Custom Runners are the primary means of extending JUnit 4. A custom runner can do anything from adding an extra check to the end of each test method, to running tests written in a different test framework (like TestNG) or a different language (like Ruby, or a completely new domain-specific language). Custom runners automatically get tight integration with Eclipse, Ant, and other JUnit-4-aware development tools. In addition, custom runners can make use of JUnit's little-known test prioritization and filtering capabilities.
The talk will first demonstrate JUnit's built-in runners for parameterized data and unit theories (general statements evaluated against specific examples). It will then review custom runners written by third parties, including JMock's runner, the CPSuite runner for automatically finding JUnit test classes, and the JRSpecRunner for running RSpec tests written in Ruby.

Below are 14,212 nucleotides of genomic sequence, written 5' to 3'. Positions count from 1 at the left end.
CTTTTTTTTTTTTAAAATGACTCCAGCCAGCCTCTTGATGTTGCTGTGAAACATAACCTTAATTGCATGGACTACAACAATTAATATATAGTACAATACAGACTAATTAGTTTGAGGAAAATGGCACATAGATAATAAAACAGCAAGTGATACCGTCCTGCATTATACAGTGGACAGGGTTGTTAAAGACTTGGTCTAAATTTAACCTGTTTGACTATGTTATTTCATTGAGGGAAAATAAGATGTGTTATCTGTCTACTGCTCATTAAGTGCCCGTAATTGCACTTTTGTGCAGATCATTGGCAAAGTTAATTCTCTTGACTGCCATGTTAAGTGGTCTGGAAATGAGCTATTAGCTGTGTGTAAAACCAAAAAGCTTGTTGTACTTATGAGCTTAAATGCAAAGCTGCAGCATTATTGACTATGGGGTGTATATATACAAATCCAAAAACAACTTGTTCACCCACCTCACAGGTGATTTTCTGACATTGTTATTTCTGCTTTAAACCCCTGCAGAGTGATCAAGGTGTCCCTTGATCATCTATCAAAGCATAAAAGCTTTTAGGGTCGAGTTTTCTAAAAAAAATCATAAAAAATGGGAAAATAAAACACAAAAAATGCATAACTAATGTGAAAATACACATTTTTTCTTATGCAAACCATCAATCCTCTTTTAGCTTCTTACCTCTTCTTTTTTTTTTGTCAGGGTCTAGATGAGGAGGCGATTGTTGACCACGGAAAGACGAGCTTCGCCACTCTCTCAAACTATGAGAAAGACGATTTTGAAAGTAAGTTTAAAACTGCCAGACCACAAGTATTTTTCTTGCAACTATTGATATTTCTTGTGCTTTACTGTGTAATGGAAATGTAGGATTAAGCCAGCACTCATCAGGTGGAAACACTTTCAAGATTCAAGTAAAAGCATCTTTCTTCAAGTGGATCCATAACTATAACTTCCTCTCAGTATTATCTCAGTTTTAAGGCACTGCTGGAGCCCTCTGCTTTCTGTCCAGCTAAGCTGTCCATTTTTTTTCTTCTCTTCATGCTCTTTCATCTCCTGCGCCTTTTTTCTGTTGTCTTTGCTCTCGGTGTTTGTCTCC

Finally, audience members will learn the Custom Runner API as we write together a new custom runner that runs many JUnit tests in parallel threads.
David Saff is a Ph.D. student at the Massachusetts Institute of Technology, researching continuous testing, test factoring, and unit theories, all automated techniques to extend the bug-finding power of simple tests. David's previous research includes work on artificial intelligence, intuitive user interfaces, and computing with small distributed devices. Before joining MIT, David was a software engineer and project manager at Molecular, Inc. In addition to his research activities, David is a developer for the JUnit unit-testing framework, and has contributed to the testing capabilities in the Eclipse IDE.